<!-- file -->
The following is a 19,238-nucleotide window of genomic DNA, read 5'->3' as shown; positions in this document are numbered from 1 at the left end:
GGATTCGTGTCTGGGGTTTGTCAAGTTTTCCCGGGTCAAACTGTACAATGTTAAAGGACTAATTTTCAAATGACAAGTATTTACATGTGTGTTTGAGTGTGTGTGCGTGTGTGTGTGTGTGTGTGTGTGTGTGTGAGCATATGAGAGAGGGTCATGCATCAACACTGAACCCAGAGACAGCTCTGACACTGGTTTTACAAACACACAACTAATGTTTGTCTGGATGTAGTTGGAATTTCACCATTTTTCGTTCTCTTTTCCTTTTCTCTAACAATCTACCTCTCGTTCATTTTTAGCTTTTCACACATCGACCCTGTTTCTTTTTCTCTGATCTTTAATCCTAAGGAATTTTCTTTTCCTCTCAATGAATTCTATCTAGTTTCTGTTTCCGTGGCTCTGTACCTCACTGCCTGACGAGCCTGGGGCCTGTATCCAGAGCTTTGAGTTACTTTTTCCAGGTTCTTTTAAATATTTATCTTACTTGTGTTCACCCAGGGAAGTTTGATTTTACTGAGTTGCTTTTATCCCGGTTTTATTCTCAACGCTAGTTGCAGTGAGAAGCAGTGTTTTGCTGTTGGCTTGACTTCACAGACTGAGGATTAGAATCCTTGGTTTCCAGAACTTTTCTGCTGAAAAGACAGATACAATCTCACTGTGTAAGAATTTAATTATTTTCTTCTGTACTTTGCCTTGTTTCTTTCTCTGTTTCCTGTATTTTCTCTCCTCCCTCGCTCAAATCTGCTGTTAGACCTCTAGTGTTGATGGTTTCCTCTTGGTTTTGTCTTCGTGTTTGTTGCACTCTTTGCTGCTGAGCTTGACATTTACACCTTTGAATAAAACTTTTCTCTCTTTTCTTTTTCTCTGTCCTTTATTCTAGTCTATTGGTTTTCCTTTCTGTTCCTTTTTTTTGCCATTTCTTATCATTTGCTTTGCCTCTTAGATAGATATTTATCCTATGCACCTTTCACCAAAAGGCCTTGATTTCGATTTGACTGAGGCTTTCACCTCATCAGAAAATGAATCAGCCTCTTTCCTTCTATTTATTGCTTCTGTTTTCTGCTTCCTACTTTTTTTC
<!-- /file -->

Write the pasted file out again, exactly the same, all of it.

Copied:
The following is a 19,238-nucleotide window of genomic DNA, read 5'->3' as shown; positions in this document are numbered from 1 at the left end:
GGATTCGTGTCTGGGGTTTGTCAAGTTTTCCCGGGTCAAACTGTACAATGTTAAAGGACTAATTTTCAAATGACAAGTATTTACATGTGTGTTTGAGTGTGTGTGCGTGTGTGTGTGTGTGTGTGTGTGTGTGTGAGCATATGAGAGAGGGTCATGCATCAACACTGAACCCAGAGACAGCTCTGACACTGGTTTTACAAACACACAACTAATGTTTGTCTGGATGTAGTTGGAATTTCACCATTTTTCGTTCTCTTTTCCTTTTCTCTAACAATCTACCTCTCGTTCATTTTTAGCTTTTCACACATCGACCCTGTTTCTTTTTCTCTGATCTTTAATCCTAAGGAATTTTCTTTTCCTCTCAATGAATTCTATCTAGTTTCTGTTTCCGTGGCTCTGTACCTCACTGCCTGACGAGCCTGGGGCCTGTATCCAGAGCTTTGAGTTACTTTTTCCAGGTTCTTTTAAATATTTATCTTACTTGTGTTCACCCAGGGAAGTTTGATTTTACTGAGTTGCTTTTATCCCGGTTTTATTCTCAACGCTAGTTGCAGTGAGAAGCAGTGTTTTGCTGTTGGCTTGACTTCACAGACTGAGGATTAGAATCCTTGGTTTCCAGAACTTTTCTGCTGAAAAGACAGATACAATCTCACTGTGTAAGAATTTAATTATTTTCTTCTGTACTTTGCCTTGTTTCTTTCTCTGTTTCCTGTATTTTCTCTCCTCCCTCGCTCAAATCTGCTGTTAGACCTCTAGTGTTGATGGTTTCCTCTTGGTTTTGTCTTCGTGTTTGTTGCACTCTTTGCTGCTGAGCTTGACATTTACACCTTTGAATAAAACTTTTCTCTCTTTTCTTTTTCTCTGTCCTTTATTCTAGTCTATTGGTTTTCCTTTCTGTTCCTTTTTTTTGCCATTTCTTATCATTTGCTTTGCCTCTTAGATAGATATTTATCCTATGCACCTTTCACCAAAAGGCCTTGATTTCGATTTGACTGAGGCTTTCACCTCATCAGAAAATGAATCAGCCTCTTTCCTTCTATTTATTGCTTCTGTTTTCTGCTTCCTACTTTTTTTC